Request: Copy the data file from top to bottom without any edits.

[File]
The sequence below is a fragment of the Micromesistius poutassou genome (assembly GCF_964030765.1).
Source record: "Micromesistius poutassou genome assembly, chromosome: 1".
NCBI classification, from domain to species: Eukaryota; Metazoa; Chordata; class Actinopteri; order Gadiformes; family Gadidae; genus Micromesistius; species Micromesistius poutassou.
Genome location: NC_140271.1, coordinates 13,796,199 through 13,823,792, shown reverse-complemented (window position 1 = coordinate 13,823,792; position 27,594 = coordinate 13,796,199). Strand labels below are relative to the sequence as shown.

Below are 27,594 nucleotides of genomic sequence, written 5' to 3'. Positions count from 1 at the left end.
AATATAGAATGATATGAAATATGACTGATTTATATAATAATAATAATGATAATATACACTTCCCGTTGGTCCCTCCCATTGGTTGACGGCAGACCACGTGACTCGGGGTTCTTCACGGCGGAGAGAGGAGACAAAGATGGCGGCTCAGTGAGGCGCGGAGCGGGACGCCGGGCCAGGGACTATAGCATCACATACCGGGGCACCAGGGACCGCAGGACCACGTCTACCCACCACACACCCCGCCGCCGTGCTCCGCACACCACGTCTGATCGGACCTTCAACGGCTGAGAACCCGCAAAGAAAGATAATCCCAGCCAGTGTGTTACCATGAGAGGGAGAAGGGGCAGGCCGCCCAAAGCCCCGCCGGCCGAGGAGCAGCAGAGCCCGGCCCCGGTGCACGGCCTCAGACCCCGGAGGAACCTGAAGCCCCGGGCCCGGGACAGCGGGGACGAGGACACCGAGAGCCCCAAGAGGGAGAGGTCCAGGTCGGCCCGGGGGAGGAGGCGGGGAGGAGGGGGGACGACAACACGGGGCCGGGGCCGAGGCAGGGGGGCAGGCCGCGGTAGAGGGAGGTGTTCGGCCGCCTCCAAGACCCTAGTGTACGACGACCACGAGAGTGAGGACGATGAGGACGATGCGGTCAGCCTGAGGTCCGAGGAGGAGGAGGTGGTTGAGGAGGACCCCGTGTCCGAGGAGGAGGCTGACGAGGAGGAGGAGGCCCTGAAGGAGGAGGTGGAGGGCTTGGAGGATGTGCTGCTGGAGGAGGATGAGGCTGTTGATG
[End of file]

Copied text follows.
The sequence below is a fragment of the Micromesistius poutassou genome (assembly GCF_964030765.1).
Source record: "Micromesistius poutassou genome assembly, chromosome: 1".
NCBI classification, from domain to species: Eukaryota; Metazoa; Chordata; class Actinopteri; order Gadiformes; family Gadidae; genus Micromesistius; species Micromesistius poutassou.
Genome location: NC_140271.1, coordinates 13,796,199 through 13,823,792, shown reverse-complemented (window position 1 = coordinate 13,823,792; position 27,594 = coordinate 13,796,199). Strand labels below are relative to the sequence as shown.

Below are 27,594 nucleotides of genomic sequence, written 5' to 3'. Positions count from 1 at the left end.
AATATAGAATGATATGAAATATGACTGATTTATATAATAATAATAATGATAATATACACTTCCCGTTGGTCCCTCCCATTGGTTGACGGCAGACCACGTGACTCGGGGTTCTTCACGGCGGAGAGAGGAGACAAAGATGGCGGCTCAGTGAGGCGCGGAGCGGGACGCCGGGCCAGGGACTATAGCATCACATACCGGGGCACCAGGGACCGCAGGACCACGTCTACCCACCACACACCCCGCCGCCGTGCTCCGCACACCACGTCTGATCGGACCTTCAACGGCTGAGAACCCGCAAAGAAAGATAATCCCAGCCAGTGTGTTACCATGAGAGGGAGAAGGGGCAGGCCGCCCAAAGCCCCGCCGGCCGAGGAGCAGCAGAGCCCGGCCCCGGTGCACGGCCTCAGACCCCGGAGGAACCTGAAGCCCCGGGCCCGGGACAGCGGGGACGAGGACACCGAGAGCCCCAAGAGGGAGAGGTCCAGGTCGGCCCGGGGGAGGAGGCGGGGAGGAGGGGGGACGACAACACGGGGCCGGGGCCGAGGCAGGGGGGCAGGCCGCGGTAGAGGGAGGTGTTCGGCCGCCTCCAAGACCCTAGTGTACGACGACCACGAGAGTGAGGACGATGAGGACGATGCGGTCAGCCTGAGGTCCGAGGAGGAGGAGGTGGTTGAGGAGGACCCCGTGTCCGAGGAGGAGGCTGACGAGGAGGAGGAGGCCCTGAAGGAGGAGGTGGAGGGCTTGGAGGATGTGCTGCTGGAGGAGGATGAGGCTGTTGATG